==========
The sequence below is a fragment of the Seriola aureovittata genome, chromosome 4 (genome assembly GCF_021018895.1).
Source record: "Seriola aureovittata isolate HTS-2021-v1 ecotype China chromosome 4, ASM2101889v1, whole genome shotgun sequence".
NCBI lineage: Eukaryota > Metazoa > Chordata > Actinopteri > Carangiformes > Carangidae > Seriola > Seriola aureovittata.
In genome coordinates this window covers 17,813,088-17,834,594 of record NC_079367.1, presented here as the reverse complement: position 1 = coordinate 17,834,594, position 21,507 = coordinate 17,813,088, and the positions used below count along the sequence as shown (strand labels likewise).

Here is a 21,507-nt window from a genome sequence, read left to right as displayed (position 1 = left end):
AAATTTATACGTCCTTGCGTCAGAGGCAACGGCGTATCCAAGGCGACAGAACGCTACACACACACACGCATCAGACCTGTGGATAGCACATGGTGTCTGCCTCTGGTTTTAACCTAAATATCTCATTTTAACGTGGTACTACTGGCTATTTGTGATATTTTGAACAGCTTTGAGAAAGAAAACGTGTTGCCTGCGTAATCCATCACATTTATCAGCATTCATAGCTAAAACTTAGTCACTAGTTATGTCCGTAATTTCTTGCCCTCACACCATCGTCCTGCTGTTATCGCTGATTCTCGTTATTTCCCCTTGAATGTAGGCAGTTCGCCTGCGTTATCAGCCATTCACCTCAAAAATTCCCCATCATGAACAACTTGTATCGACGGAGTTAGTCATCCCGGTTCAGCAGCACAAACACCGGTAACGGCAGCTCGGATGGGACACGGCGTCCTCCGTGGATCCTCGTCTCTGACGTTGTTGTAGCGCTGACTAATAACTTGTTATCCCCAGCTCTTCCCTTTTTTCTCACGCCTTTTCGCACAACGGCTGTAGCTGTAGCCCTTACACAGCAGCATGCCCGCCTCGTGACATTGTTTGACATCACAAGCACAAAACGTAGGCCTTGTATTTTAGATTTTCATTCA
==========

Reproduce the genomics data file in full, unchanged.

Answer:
The sequence below is a fragment of the Seriola aureovittata genome, chromosome 4 (genome assembly GCF_021018895.1).
Source record: "Seriola aureovittata isolate HTS-2021-v1 ecotype China chromosome 4, ASM2101889v1, whole genome shotgun sequence".
NCBI lineage: Eukaryota > Metazoa > Chordata > Actinopteri > Carangiformes > Carangidae > Seriola > Seriola aureovittata.
In genome coordinates this window covers 17,813,088-17,834,594 of record NC_079367.1, presented here as the reverse complement: position 1 = coordinate 17,834,594, position 21,507 = coordinate 17,813,088, and the positions used below count along the sequence as shown (strand labels likewise).

Here is a 21,507-nt window from a genome sequence, read left to right as displayed (position 1 = left end):
AAATTTATACGTCCTTGCGTCAGAGGCAACGGCGTATCCAAGGCGACAGAACGCTACACACACACACGCATCAGACCTGTGGATAGCACATGGTGTCTGCCTCTGGTTTTAACCTAAATATCTCATTTTAACGTGGTACTACTGGCTATTTGTGATATTTTGAACAGCTTTGAGAAAGAAAACGTGTTGCCTGCGTAATCCATCACATTTATCAGCATTCATAGCTAAAACTTAGTCACTAGTTATGTCCGTAATTTCTTGCCCTCACACCATCGTCCTGCTGTTATCGCTGATTCTCGTTATTTCCCCTTGAATGTAGGCAGTTCGCCTGCGTTATCAGCCATTCACCTCAAAAATTCCCCATCATGAACAACTTGTATCGACGGAGTTAGTCATCCCGGTTCAGCAGCACAAACACCGGTAACGGCAGCTCGGATGGGACACGGCGTCCTCCGTGGATCCTCGTCTCTGACGTTGTTGTAGCGCTGACTAATAACTTGTTATCCCCAGCTCTTCCCTTTTTTCTCACGCCTTTTCGCACAACGGCTGTAGCTGTAGCCCTTACACAGCAGCATGCCCGCCTCGTGACATTGTTTGACATCACAAGCACAAAACGTAGGCCTTGTATTTTAGATTTTCATTCA